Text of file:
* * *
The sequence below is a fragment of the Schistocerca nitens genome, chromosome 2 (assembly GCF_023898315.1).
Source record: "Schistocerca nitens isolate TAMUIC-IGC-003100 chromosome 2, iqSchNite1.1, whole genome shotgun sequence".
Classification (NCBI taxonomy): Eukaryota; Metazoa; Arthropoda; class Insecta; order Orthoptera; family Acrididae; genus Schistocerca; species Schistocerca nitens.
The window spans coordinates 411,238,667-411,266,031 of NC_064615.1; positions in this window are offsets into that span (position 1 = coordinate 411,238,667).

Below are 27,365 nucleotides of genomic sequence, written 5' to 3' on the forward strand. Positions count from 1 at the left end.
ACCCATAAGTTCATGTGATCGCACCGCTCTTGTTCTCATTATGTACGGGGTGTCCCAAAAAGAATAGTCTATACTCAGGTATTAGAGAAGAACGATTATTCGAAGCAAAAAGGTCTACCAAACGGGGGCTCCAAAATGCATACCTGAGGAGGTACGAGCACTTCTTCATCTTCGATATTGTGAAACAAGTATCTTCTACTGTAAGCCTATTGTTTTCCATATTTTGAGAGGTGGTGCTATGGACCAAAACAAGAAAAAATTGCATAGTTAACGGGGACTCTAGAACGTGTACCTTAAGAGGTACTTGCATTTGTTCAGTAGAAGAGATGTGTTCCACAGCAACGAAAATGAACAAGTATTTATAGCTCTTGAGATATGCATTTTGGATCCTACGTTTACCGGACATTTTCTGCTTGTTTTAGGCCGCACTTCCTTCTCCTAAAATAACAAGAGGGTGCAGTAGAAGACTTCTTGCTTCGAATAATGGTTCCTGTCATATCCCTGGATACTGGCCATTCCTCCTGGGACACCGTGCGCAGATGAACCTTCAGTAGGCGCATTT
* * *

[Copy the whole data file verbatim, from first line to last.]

The sequence below is a fragment of the Schistocerca nitens genome, chromosome 2 (assembly GCF_023898315.1).
Source record: "Schistocerca nitens isolate TAMUIC-IGC-003100 chromosome 2, iqSchNite1.1, whole genome shotgun sequence".
Classification (NCBI taxonomy): Eukaryota; Metazoa; Arthropoda; class Insecta; order Orthoptera; family Acrididae; genus Schistocerca; species Schistocerca nitens.
The window spans coordinates 411,238,667-411,266,031 of NC_064615.1; positions in this window are offsets into that span (position 1 = coordinate 411,238,667).

Below are 27,365 nucleotides of genomic sequence, written 5' to 3' on the forward strand. Positions count from 1 at the left end.
ACCCATAAGTTCATGTGATCGCACCGCTCTTGTTCTCATTATGTACGGGGTGTCCCAAAAAGAATAGTCTATACTCAGGTATTAGAGAAGAACGATTATTCGAAGCAAAAAGGTCTACCAAACGGGGGCTCCAAAATGCATACCTGAGGAGGTACGAGCACTTCTTCATCTTCGATATTGTGAAACAAGTATCTTCTACTGTAAGCCTATTGTTTTCCATATTTTGAGAGGTGGTGCTATGGACCAAAACAAGAAAAAATTGCATAGTTAACGGGGACTCTAGAACGTGTACCTTAAGAGGTACTTGCATTTGTTCAGTAGAAGAGATGTGTTCCACAGCAACGAAAATGAACAAGTATTTATAGCTCTTGAGATATGCATTTTGGATCCTACGTTTACCGGACATTTTCTGCTTGTTTTAGGCCGCACTTCCTTCTCCTAAAATAACAAGAGGGTGCAGTAGAAGACTTCTTGCTTCGAATAATGGTTCCTGTCATATCCCTGGATACTGGCCATTCCTCCTGGGACACCGTGCGCAGATGAACCTTCAGTAGGCGCATTT